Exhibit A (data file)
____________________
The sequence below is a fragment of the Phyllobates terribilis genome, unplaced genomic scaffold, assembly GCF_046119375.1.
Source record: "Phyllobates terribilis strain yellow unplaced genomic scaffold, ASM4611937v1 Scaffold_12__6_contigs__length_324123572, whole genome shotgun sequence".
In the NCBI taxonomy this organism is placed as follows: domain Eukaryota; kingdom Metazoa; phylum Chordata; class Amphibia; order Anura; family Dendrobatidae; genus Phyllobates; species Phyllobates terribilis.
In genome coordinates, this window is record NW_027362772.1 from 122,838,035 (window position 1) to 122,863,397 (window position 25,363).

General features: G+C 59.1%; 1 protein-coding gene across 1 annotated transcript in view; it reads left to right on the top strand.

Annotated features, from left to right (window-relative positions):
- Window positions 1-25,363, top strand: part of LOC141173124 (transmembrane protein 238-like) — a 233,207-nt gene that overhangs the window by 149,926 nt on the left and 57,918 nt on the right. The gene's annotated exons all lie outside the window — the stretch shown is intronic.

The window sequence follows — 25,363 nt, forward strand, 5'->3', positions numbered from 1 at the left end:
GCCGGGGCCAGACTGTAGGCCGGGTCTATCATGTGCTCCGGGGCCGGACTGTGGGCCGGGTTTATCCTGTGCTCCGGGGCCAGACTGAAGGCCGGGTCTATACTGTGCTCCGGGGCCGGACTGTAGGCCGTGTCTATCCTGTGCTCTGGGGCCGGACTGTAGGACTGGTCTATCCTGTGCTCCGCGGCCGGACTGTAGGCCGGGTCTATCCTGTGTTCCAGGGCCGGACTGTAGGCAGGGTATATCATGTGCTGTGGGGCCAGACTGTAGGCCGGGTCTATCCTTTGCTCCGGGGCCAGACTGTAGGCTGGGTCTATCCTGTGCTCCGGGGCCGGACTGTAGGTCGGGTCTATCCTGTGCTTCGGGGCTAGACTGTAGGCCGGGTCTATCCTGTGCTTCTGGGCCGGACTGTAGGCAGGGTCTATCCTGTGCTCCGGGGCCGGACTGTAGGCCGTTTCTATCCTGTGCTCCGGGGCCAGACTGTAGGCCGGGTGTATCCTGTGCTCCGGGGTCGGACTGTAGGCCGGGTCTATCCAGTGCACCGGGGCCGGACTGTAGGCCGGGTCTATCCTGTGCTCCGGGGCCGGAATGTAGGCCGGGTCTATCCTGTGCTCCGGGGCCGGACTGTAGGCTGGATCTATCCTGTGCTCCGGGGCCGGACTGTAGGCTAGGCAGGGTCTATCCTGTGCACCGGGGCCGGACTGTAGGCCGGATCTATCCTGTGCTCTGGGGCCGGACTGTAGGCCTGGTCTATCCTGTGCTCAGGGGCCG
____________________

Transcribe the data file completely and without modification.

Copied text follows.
The sequence below is a fragment of the Phyllobates terribilis genome, unplaced genomic scaffold, assembly GCF_046119375.1.
Source record: "Phyllobates terribilis strain yellow unplaced genomic scaffold, ASM4611937v1 Scaffold_12__6_contigs__length_324123572, whole genome shotgun sequence".
In the NCBI taxonomy this organism is placed as follows: domain Eukaryota; kingdom Metazoa; phylum Chordata; class Amphibia; order Anura; family Dendrobatidae; genus Phyllobates; species Phyllobates terribilis.
In genome coordinates, this window is record NW_027362772.1 from 122,838,035 (window position 1) to 122,863,397 (window position 25,363).

General features: G+C 59.1%; 1 protein-coding gene across 1 annotated transcript in view; it reads left to right on the top strand.

Annotated features, from left to right (window-relative positions):
- Window positions 1-25,363, top strand: part of LOC141173124 (transmembrane protein 238-like) — a 233,207-nt gene that overhangs the window by 149,926 nt on the left and 57,918 nt on the right. The gene's annotated exons all lie outside the window — the stretch shown is intronic.

The window sequence follows — 25,363 nt, forward strand, 5'->3', positions numbered from 1 at the left end:
GCCGGGGCCAGACTGTAGGCCGGGTCTATCATGTGCTCCGGGGCCGGACTGTGGGCCGGGTTTATCCTGTGCTCCGGGGCCAGACTGAAGGCCGGGTCTATACTGTGCTCCGGGGCCGGACTGTAGGCCGTGTCTATCCTGTGCTCTGGGGCCGGACTGTAGGACTGGTCTATCCTGTGCTCCGCGGCCGGACTGTAGGCCGGGTCTATCCTGTGTTCCAGGGCCGGACTGTAGGCAGGGTATATCATGTGCTGTGGGGCCAGACTGTAGGCCGGGTCTATCCTTTGCTCCGGGGCCAGACTGTAGGCTGGGTCTATCCTGTGCTCCGGGGCCGGACTGTAGGTCGGGTCTATCCTGTGCTTCGGGGCTAGACTGTAGGCCGGGTCTATCCTGTGCTTCTGGGCCGGACTGTAGGCAGGGTCTATCCTGTGCTCCGGGGCCGGACTGTAGGCCGTTTCTATCCTGTGCTCCGGGGCCAGACTGTAGGCCGGGTGTATCCTGTGCTCCGGGGTCGGACTGTAGGCCGGGTCTATCCAGTGCACCGGGGCCGGACTGTAGGCCGGGTCTATCCTGTGCTCCGGGGCCGGAATGTAGGCCGGGTCTATCCTGTGCTCCGGGGCCGGACTGTAGGCTGGATCTATCCTGTGCTCCGGGGCCGGACTGTAGGCTAGGCAGGGTCTATCCTGTGCACCGGGGCCGGACTGTAGGCCGGATCTATCCTGTGCTCTGGGGCCGGACTGTAGGCCTGGTCTATCCTGTGCTCAGGGGCCG